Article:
Marry Me Would Be Great Without The Premise


Marry Me has all the hallmarks of something that’s going to be great: A killer cast, including the long undersung Ken Marino and Casey Wilson, and a writer at the helm, Happy Ending‘s David Caspe, with a track record of seriously funny stuff. But in the first episode of the single-camera sitcom, which aired on NBC last night, it comes off as something that was a great idea on paper but falls flat in execution.

The plot, for example, is a problem. Imagine pitching an entire show on the premise that a couple just can’t get married because they no one can get the proposal right. The opening scene has Annie and Jack returning from a Mexican vacation only for Annie to launch into a diatribe about how she’s 32 and why hasn’t Jack popped the question and is it because his garbage friends and family have talked him out of it while, of course, Jack is on one knee with a ring box behind her turned back with all their friends and family hidden in the apartment.

From the very beginning, it feels like a set-up. If, like Annie and Jack, you had been dating for six years, couldn’t you have a conversation about something like that? Why, in the 21st century, would Annie be required to keep frustratedly hinting about her dwindling egg supply instead of say, raising the subject herself?  The problem with Marry Me is that it’s trying to be a sitcom with 2014 humor and 1950s-era gender roles.

Once the proposal actually gets resolved, and, in the course of 22 minutes, Annie and Jack manage to make up to all their offended friends and family and present themselves as an engaged couple, what is the plot of the rest of the season? Marry Me seems like a tiny encapsulated rom-com, with few hints of what future episodes would do to improve its lot.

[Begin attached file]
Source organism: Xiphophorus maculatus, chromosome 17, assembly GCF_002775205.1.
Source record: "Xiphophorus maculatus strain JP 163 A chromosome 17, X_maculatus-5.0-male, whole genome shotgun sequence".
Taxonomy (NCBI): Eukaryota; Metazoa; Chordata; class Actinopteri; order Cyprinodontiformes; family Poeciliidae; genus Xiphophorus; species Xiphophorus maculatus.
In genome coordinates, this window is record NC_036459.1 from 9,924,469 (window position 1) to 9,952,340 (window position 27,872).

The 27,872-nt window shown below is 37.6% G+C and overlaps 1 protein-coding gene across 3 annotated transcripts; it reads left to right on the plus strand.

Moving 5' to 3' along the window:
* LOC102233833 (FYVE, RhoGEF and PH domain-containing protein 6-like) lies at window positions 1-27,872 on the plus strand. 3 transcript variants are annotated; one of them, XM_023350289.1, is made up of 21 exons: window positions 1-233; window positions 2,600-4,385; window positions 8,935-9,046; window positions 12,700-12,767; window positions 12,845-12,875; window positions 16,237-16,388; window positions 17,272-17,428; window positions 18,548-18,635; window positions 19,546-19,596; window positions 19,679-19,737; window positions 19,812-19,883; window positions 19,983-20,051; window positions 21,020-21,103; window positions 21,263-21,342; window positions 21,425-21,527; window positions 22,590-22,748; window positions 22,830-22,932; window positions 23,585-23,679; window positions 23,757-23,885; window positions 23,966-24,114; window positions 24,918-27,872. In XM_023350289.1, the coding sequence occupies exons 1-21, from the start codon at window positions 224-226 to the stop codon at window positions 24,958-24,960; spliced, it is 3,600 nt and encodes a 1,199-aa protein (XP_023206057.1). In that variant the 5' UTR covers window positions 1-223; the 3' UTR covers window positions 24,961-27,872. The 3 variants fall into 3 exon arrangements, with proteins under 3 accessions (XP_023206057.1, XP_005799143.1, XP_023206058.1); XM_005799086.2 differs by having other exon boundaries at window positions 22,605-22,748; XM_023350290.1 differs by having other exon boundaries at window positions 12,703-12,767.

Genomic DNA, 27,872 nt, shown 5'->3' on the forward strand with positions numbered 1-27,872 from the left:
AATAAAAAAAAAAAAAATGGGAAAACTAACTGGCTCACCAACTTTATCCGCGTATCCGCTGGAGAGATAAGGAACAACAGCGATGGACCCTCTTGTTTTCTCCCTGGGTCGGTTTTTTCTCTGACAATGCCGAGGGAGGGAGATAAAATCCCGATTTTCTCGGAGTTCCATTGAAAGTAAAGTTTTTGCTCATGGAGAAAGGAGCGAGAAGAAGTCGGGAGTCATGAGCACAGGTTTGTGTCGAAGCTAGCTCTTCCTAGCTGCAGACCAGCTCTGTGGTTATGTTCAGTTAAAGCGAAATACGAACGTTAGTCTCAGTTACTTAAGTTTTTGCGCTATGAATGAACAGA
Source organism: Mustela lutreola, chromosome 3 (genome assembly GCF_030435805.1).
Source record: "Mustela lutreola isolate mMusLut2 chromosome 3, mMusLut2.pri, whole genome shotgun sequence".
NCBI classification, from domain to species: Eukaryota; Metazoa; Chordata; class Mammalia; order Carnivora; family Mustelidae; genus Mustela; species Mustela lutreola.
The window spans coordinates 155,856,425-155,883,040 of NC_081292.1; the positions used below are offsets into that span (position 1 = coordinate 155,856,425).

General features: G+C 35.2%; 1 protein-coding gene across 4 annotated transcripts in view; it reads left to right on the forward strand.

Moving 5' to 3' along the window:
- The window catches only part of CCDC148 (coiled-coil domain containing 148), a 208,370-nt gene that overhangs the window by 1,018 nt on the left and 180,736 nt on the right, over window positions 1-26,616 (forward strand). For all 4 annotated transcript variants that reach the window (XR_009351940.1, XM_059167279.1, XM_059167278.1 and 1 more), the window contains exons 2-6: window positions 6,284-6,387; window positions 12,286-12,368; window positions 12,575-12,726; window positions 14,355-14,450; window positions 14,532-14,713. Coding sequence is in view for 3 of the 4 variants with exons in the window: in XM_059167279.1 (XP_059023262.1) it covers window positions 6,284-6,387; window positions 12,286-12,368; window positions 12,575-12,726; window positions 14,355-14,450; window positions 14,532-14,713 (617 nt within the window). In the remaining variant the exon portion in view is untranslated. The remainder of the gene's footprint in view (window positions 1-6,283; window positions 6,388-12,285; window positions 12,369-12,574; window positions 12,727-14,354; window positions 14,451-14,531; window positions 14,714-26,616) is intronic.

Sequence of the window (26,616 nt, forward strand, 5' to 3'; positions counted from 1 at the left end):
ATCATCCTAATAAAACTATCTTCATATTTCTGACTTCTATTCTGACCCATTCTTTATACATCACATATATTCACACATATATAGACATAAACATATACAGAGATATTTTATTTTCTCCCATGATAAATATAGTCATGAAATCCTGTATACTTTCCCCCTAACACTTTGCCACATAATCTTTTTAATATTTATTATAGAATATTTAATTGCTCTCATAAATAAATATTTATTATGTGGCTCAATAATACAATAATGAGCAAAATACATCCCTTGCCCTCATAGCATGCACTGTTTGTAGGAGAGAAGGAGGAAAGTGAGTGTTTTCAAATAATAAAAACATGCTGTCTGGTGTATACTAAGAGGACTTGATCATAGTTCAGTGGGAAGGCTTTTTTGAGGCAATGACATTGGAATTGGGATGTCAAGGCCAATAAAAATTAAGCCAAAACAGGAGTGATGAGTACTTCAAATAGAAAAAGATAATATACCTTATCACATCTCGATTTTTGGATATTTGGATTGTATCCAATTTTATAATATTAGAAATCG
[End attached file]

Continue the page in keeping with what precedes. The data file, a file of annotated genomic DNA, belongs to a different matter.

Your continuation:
Which is a shame, because judging a show on just its pilot is a dicey endeavor. Many shows need a couple episodes to breathe and develop, to shake off their initial strictures and become something wholely their own. We all learn from imitating people we admire. The Rolling Stones wanted to be Muddy Waters. Some of best pieces of pop culture come from people trying and failing to recreat something. This year’s crop of pilots particularly seems to have modeled itself off classic sitcom conventions so much (see: Mulaney‘s near-slavish devotion to Seinfeld) that it’ll take a while to dig out from under those loving tributes and into something that stands along. Marry Me has shades of an updated I Love Lucy and nods to all kinds of cultural phenomena threaded through its fabric.

It’s a show that definitely has potential: The chemistry of the stars is undeniable, and there are plenty of moments where something genuinely funny juts out of the premise. David Caspe’s last show, Happy Ending, was an exercise in packing in as many jokes as possible into his allotted 22 minutes. Watching Marry Me, you can see glimmers under the surface of that kind of breakneck comedic pace, the one-liners yearning to breathe once rescued from underneath the heavy plotting. But we could perhaps consider the pilot a first date, and not a proposal.



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